Activity 1: General Description of Biomes

Describe the five major types of Biomes listed below; also describe its climate, and provide an example of its predominant vegetation and fauna: 1. Aquatic

2. Tundra

3. Deserts

4. Forests

5. Grasslands

6. How are the general characteristics of plants (for example, morphology) influenced by climate? In other words, explain what effects climate has on the types of plants that grow in an area. 7. In general, how is the distribution of major ecosystems or biomes related to climate? If you know the mean annual precipitation and the mean annual temperature of an area, would you be able to accurately predict the type of biome that could exist there? Explain. 8. Why isnt Earths climate uniform? To answer this, summarize the major factors that can produce differences in climate from place to place.

Activity 2: Precipitation on Oahu

Our islands of Hawaii have some of the most unique and diverse ecosystems in the world. One reason it is so unique is the many climate types that can be found on one island alone. The tradewinds and elevation have a lot to do with the differing moisture, temperature, and precipitation, which vary considerably among our islands. For instance on Kauai, Mt. Waialeale (5148 ft above sea level) is regarded as the wettest spot on the planet. It receives 460 inches of rainfall per year. On the same island you also have one of the driest locations, Barking Sands Desert, which receives 8 inches of rainfall a year. 1. What is the rain-shadow effect?

2. Draw a rain shadow based on one of our islands.

This map shows the annual rainfall levels (in inches) for various locations over the island of Oahu. High precipitation levels are closely tied to rising air moving up a mountain.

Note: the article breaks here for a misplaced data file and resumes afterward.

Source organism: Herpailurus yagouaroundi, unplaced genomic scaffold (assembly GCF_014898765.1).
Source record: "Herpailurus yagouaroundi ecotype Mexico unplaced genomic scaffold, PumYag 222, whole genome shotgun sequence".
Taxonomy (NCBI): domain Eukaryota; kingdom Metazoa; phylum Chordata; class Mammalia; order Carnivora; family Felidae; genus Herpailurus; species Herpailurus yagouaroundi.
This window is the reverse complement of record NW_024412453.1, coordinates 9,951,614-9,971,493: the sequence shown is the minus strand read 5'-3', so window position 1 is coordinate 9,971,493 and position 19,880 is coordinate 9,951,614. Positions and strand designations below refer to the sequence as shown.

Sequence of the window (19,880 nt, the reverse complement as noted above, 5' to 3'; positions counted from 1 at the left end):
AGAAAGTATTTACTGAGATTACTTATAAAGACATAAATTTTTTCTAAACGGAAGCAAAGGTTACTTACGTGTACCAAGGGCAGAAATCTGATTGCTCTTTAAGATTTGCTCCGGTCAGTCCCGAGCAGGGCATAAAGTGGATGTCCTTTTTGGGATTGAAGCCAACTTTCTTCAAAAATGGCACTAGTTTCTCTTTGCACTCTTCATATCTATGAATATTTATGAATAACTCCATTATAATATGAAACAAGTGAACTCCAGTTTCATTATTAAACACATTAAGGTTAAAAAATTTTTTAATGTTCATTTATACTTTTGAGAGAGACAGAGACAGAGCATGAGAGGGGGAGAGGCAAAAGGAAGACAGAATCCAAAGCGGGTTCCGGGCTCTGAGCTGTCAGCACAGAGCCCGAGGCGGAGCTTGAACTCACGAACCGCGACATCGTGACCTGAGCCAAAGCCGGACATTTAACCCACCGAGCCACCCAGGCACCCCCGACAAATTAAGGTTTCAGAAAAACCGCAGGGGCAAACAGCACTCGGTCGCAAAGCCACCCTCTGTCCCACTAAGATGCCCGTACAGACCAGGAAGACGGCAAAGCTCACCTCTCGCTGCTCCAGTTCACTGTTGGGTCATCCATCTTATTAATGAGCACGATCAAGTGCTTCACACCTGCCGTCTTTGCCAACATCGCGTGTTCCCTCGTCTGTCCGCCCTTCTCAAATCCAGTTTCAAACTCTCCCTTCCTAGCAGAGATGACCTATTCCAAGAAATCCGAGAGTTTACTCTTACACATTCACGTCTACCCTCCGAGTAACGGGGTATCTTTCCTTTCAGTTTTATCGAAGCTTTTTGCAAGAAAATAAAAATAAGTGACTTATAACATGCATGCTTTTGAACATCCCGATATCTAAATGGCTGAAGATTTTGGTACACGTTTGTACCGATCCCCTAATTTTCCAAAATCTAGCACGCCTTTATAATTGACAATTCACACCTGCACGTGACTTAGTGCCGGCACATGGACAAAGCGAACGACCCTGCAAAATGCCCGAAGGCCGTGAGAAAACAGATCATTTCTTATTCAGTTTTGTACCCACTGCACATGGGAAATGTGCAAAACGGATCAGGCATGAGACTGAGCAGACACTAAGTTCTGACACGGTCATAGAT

Pacific Disaster Center

Annual precipitation in inches for selected locations on Oahu.

Quick Link to Hawaii Rainfall Data USGS: 3. What are the three places with the highest annual precipitation levels, and where are they located on the island? 3.1. 3.2. 3.3. 4. What are the three places with the lowest annual precipitation levels, and where are they located on the island? 4.1. 4.2. 4.3. 5. Compare vegetation, rainfall, and humidity for Waianae, Manoa, Kaneohe, and Diamondhead

Activity 3: Ecological Systems on Oahu

Hawaii's Primary Terrestrial Biomes Coastal strand Deserts Dry woodlands Subalpine grassland/ shrubland Tropical rainforest Alpine deserts Mesic forests Three controlling factors determine biome formation in Hawaii are Climate, Substrate and Elevation. The main climatic factor is the Northeast Trade Winds. Elevation affects temperature and rainfall. Above 3000 meters it is typically dry. Clouds don't hold much moisture above this height. The Ko'olau's often block rainfall from reaching the leeward side of Oahu. Hawaiis biomes are classified based on its elevation, moisture regime, dominant life forms and vegetation structure.

Hawaiis five elevation zones: Coastal 0-30 m Lowland 30-1000 m Montane 1000-2000 m Subalpine 2000-3000 m Alpine > 3000 m Moisture Classification For each elevation zone, three general moisture categories are recognized: Dry - < 120 cm/yr (47in) Mesic - 121-249 cm/yr (46-97 in) Wet - > 250 cm/yr (98in) Mesic Habitat A habitat with a moderate or well-balanced moisture supply. Example, a temperate hardwood forest or dry-mesic prairie. Several dominant plant and vegetative structures are recognized: Vegetative Structures Forests dense canopy has 60-100% coverage Woodland is more open, with 10-60% canopy Shrublands are distinguished by shrubs > 1m high Dwarf shrublands have a canopy height of 1 m or less Herblands are composed of small, nonwoody plants Deserts receive less than 25 cm/yr of precipitation and are sparsely vegetated 1. What biome would you find `Akohekohe, `Io, hia, pupu kani oe, nananana makaki`i, and pee pee maka? Describe and attach a picture.

2. Besides humans, name and describe three invasive animals or plants that have had the greatest impact on Hawaiian biomes,?